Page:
Wednesday, January 25, 2012

Chart of the, Decade

From the WSJ op-ed on last night's speech, we have this handy-dandy chart that tells us all we really need to know:

Look at it, let it sink in for a few minutes. The vertical axis is growth rate, the horizontal is the quarters under each President, after the recoveries officially began. Want a real shock to the system? Total up the growth under each President. We're looking at growth under Reagan that is triple that under Obama.

A familiar refrain from the Left is that Reaganomics doesn't and didn't work, that it's flawed thinking. But that refrain is, itself, built around a core misconception many have, when it comes to Reaganomics (or the economic ideas of groups like Cato and Mises): critics wrongly assume it was a plan, a set of directives, initiatives, programs, and policies designed to accomplish something (in this case economic growth).

The only real policy aspect of Reaganomics was control over the money supply. But that's the Federal Government's job, after all. The rest of the "program" wasn't a program, at all. Rather, Reaganomics was simply getting (the government) out of the way. That's it. It was a recognition that the government cannot plan economic growth, that it can't program the economy to behave in a predictable fashion.

One would think this is a lesson that would have been well-learned by now. But alas, that is not the case. Obama's Address hit the same notes, once again. He actually believes a millionaire tax will somehow lead to economic growth, will create jobs (given that he thinks extending unemployment benefits will do the same, I guess I shouldn't be surprised). And his new initiatives include new watchdogs, a renewed pursuit of the evil mortgage companies. And, of course, clean energy. Because the Administration has already demonstrated great skill in picking promising new companies developing green technology, right?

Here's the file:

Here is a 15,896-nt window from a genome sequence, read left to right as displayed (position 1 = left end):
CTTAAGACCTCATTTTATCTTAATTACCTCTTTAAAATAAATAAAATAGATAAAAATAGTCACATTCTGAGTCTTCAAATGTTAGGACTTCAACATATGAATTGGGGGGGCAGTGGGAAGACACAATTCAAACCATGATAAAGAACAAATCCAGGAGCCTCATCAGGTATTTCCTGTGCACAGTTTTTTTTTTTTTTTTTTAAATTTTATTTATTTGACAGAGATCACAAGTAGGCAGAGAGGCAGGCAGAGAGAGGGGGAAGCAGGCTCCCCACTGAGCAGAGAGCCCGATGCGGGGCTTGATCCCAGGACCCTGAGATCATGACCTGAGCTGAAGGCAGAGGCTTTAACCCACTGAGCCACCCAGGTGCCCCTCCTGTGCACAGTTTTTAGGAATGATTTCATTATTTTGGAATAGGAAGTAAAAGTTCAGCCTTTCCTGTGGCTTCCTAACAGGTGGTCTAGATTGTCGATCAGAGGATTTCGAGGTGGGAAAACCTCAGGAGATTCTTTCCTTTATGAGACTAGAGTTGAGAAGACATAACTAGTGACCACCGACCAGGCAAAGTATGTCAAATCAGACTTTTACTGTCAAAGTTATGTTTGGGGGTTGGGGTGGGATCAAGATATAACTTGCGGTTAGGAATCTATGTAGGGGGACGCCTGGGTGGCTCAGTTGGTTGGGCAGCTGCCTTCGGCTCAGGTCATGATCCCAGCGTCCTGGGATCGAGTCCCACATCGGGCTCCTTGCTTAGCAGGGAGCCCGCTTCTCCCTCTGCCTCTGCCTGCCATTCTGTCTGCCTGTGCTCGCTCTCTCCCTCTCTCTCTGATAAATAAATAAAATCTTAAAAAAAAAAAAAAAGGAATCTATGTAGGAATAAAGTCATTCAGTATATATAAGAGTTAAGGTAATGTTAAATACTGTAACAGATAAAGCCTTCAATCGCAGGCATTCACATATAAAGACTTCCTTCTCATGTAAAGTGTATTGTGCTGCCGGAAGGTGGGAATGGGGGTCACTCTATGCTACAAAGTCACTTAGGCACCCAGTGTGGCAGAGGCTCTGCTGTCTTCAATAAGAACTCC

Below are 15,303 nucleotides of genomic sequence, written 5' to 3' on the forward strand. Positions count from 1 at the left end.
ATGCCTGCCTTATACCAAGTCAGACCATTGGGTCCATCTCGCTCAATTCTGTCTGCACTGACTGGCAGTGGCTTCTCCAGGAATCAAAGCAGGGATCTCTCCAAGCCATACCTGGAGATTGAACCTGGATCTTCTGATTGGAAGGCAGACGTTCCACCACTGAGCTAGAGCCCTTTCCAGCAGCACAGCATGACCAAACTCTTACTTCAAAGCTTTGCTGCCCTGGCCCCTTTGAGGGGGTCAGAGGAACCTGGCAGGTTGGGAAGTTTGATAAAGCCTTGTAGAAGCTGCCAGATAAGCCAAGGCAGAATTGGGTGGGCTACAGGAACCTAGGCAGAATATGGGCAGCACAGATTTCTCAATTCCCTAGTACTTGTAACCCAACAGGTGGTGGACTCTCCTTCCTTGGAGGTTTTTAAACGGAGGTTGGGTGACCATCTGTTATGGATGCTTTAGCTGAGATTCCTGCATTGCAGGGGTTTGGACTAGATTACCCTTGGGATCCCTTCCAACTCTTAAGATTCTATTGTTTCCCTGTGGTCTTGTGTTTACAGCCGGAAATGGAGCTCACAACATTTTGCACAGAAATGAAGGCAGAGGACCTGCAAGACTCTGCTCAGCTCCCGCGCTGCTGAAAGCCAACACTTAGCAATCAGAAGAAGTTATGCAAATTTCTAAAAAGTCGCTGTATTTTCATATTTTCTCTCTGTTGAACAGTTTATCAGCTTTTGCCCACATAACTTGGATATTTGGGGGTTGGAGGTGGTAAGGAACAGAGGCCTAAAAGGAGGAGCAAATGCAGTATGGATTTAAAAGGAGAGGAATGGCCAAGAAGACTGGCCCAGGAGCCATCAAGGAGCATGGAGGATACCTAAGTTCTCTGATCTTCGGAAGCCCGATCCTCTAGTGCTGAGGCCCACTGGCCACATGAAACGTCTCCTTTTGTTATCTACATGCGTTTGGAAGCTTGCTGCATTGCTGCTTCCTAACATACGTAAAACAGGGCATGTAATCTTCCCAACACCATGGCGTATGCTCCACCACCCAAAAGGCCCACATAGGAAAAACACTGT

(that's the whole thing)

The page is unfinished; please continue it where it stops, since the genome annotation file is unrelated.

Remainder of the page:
For someone so smart--supposedly--it is truly amazing that the President appears to have no learning curve. That begs the question: does the American public?

Cheers, all.


  1. I find it interesting that you say "evil mortgage companies" as if banks knowingly approving fraudulent and/or impossible mortgage applications somehow isn't a bad thing, or even that it shouldn't be prosecuted and result in more than a handful of people going to jail, like the executives of Enron did. I'm sure that if the taxpayers had allowed these "evil mortgage companies" to throw the world economy into a depression and collapse into bankruptcy the way they should have, you would be less quick to sarcastically label them as "evil" today. But I guess because the government bailed them out on the taxpayer's back, your making light of it, even using it as a weapon against the left, is somehow now just part of the game. But know this: The 99% will be here waiting for the next collapse brought on by big business and crony capitalism, and something tells me that when it happens, your brand of politics will be less enthusiastically-embraced by the American people than it already is. An overwhelming majority of Americans hate these banks for what they did to homeowners and what they continue to do to consumers, and so I don't see your class warfare politics gaining much traction.

  2. Thanks for the comments, pauronco. The thing is, there is plenty of blame to go around for what happened in the mortgage industry. No doubt, there are people that did wrong. But some of those people hold or held elected office in DC. Some of them are Republicans, some of them are Democrats. Plus, individuals (homeowners) have to be held to account for their own stupidity. As the saying goes, if something seems to good to be true, it probably is.

    Beyond that, I'm not engaging in class warfare. That would be you, when you reference the 99%, no?